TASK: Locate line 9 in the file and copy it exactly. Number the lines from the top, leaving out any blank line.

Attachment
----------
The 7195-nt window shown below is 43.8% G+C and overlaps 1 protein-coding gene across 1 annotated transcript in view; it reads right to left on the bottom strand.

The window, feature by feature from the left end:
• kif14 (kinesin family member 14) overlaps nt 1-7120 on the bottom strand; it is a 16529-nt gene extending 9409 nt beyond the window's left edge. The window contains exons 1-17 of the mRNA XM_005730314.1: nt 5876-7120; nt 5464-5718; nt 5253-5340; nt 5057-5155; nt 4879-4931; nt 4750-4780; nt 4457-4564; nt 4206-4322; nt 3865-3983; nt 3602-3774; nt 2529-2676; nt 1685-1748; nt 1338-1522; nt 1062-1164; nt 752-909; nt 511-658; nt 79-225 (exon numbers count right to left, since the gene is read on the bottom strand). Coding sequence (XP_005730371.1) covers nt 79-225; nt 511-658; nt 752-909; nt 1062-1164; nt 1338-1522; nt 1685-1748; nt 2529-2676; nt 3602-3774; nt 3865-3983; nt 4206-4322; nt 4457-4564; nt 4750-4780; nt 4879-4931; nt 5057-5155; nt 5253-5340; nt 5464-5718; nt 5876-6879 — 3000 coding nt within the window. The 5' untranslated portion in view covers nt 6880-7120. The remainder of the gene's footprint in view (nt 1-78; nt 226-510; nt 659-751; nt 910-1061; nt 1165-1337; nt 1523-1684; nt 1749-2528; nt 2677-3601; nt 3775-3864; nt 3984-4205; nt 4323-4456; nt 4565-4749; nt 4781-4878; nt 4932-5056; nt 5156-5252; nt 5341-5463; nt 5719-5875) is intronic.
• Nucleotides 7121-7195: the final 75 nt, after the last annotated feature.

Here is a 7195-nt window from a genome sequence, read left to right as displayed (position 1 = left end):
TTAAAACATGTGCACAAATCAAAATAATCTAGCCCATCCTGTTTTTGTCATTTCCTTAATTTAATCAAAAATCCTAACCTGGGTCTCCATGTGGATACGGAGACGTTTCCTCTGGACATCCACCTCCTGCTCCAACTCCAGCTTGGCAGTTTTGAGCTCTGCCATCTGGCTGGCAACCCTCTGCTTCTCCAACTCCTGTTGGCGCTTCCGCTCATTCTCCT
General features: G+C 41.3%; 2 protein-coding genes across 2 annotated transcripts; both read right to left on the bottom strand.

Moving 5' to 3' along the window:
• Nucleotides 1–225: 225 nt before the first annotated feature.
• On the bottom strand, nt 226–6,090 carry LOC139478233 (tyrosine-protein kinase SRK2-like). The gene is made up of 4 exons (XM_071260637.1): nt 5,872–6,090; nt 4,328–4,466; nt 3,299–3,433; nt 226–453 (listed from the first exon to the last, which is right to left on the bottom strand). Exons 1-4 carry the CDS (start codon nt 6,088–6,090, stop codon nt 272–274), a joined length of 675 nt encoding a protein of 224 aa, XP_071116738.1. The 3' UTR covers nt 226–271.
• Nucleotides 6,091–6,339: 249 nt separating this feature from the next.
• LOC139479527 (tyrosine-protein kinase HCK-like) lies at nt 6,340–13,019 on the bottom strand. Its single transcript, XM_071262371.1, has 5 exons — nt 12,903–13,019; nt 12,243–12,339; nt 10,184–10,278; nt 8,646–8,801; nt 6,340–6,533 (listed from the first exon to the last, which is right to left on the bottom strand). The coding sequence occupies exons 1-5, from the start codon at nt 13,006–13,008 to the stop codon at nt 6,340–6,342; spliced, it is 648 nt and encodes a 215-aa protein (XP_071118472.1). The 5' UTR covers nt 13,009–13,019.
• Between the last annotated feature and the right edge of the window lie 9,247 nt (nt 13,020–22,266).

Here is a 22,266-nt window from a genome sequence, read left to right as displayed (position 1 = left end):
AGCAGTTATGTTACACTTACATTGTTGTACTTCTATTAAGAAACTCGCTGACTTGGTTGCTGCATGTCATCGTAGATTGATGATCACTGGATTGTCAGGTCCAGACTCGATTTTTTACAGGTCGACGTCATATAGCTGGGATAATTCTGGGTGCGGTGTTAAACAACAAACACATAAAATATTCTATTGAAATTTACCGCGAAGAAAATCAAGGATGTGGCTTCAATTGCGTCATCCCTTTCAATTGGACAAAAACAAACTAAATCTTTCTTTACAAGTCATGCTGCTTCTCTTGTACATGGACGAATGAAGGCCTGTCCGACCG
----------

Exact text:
• Nucleotides 1–225: 225 nt before the first annotated feature.